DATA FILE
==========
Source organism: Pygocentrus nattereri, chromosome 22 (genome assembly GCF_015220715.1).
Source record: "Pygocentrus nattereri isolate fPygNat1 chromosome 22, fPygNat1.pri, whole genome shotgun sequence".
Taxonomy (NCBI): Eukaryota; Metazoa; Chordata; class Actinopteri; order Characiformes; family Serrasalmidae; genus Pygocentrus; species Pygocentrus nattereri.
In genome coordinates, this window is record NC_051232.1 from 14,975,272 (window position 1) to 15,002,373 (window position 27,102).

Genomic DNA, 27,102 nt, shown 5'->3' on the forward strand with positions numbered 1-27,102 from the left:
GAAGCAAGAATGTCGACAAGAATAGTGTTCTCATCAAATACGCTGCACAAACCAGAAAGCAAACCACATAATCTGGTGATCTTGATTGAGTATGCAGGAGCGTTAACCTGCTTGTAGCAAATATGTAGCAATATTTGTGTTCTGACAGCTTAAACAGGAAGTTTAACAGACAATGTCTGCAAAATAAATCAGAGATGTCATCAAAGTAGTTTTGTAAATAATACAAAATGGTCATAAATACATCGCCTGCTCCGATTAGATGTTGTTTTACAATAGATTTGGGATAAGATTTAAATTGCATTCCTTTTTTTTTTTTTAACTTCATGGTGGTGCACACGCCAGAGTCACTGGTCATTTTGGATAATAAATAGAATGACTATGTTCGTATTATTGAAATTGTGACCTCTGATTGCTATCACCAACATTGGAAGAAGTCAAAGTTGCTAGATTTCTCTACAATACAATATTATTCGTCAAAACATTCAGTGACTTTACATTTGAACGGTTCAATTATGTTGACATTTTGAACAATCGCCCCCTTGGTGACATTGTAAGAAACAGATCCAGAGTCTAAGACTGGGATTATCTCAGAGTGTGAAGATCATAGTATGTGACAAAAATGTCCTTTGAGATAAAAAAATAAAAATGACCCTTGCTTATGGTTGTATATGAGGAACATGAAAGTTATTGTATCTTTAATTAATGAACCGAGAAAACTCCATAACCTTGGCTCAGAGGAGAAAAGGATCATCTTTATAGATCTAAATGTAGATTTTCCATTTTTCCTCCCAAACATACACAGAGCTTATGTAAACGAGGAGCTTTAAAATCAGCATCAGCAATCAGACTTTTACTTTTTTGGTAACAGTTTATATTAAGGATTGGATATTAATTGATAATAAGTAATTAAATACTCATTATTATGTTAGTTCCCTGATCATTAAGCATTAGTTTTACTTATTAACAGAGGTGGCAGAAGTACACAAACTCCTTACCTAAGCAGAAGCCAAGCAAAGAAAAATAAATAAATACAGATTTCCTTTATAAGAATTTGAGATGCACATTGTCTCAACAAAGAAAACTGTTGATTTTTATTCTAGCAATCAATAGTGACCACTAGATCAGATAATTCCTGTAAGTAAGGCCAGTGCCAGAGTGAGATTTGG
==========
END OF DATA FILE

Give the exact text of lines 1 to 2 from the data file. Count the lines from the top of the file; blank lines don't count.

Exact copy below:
Source organism: Pygocentrus nattereri, chromosome 22 (genome assembly GCF_015220715.1).
Source record: "Pygocentrus nattereri isolate fPygNat1 chromosome 22, fPygNat1.pri, whole genome shotgun sequence".